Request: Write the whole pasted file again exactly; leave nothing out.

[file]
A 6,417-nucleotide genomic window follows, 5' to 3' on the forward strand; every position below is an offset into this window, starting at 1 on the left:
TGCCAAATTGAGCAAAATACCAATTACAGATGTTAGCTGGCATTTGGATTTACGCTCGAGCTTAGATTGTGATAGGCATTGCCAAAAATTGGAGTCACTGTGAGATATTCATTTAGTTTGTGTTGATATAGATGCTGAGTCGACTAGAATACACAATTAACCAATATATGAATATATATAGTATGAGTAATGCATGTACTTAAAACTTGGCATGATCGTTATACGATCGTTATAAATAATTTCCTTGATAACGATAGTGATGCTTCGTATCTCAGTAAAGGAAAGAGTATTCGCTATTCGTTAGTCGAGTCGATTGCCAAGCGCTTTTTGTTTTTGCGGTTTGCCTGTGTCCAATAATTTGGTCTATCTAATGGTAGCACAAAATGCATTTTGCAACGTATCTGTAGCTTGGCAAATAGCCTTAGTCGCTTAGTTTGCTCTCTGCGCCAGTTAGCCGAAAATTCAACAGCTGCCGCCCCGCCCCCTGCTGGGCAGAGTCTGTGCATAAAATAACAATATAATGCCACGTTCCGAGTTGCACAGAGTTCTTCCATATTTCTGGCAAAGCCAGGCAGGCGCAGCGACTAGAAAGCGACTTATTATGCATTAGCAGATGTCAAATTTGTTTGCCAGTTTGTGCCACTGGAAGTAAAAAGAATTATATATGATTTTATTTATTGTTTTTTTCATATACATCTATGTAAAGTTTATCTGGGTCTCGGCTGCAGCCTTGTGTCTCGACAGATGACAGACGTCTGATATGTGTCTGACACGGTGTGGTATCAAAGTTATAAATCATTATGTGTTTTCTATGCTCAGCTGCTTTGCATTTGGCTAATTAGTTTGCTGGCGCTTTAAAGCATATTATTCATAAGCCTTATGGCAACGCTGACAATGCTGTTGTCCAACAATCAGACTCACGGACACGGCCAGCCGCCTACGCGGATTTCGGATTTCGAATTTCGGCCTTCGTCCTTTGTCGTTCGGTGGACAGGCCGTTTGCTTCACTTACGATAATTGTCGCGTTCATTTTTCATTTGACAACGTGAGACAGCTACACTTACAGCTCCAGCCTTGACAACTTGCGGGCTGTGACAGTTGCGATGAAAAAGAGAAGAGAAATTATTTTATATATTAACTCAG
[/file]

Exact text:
A 6,417-nucleotide genomic window follows, 5' to 3' on the forward strand; every position below is an offset into this window, starting at 1 on the left:
TGCCAAATTGAGCAAAATACCAATTACAGATGTTAGCTGGCATTTGGATTTACGCTCGAGCTTAGATTGTGATAGGCATTGCCAAAAATTGGAGTCACTGTGAGATATTCATTTAGTTTGTGTTGATATAGATGCTGAGTCGACTAGAATACACAATTAACCAATATATGAATATATATAGTATGAGTAATGCATGTACTTAAAACTTGGCATGATCGTTATACGATCGTTATAAATAATTTCCTTGATAACGATAGTGATGCTTCGTATCTCAGTAAAGGAAAGAGTATTCGCTATTCGTTAGTCGAGTCGATTGCCAAGCGCTTTTTGTTTTTGCGGTTTGCCTGTGTCCAATAATTTGGTCTATCTAATGGTAGCACAAAATGCATTTTGCAACGTATCTGTAGCTTGGCAAATAGCCTTAGTCGCTTAGTTTGCTCTCTGCGCCAGTTAGCCGAAAATTCAACAGCTGCCGCCCCGCCCCCTGCTGGGCAGAGTCTGTGCATAAAATAACAATATAATGCCACGTTCCGAGTTGCACAGAGTTCTTCCATATTTCTGGCAAAGCCAGGCAGGCGCAGCGACTAGAAAGCGACTTATTATGCATTAGCAGATGTCAAATTTGTTTGCCAGTTTGTGCCACTGGAAGTAAAAAGAATTATATATGATTTTATTTATTGTTTTTTTCATATACATCTATGTAAAGTTTATCTGGGTCTCGGCTGCAGCCTTGTGTCTCGACAGATGACAGACGTCTGATATGTGTCTGACACGGTGTGGTATCAAAGTTATAAATCATTATGTGTTTTCTATGCTCAGCTGCTTTGCATTTGGCTAATTAGTTTGCTGGCGCTTTAAAGCATATTATTCATAAGCCTTATGGCAACGCTGACAATGCTGTTGTCCAACAATCAGACTCACGGACACGGCCAGCCGCCTACGCGGATTTCGGATTTCGAATTTCGGCCTTCGTCCTTTGTCGTTCGGTGGACAGGCCGTTTGCTTCACTTACGATAATTGTCGCGTTCATTTTTCATTTGACAACGTGAGACAGCTACACTTACAGCTCCAGCCTTGACAACTTGCGGGCTGTGACAGTTGCGATGAAAAAGAGAAGAGAAATTATTTTATATATTAACTCAG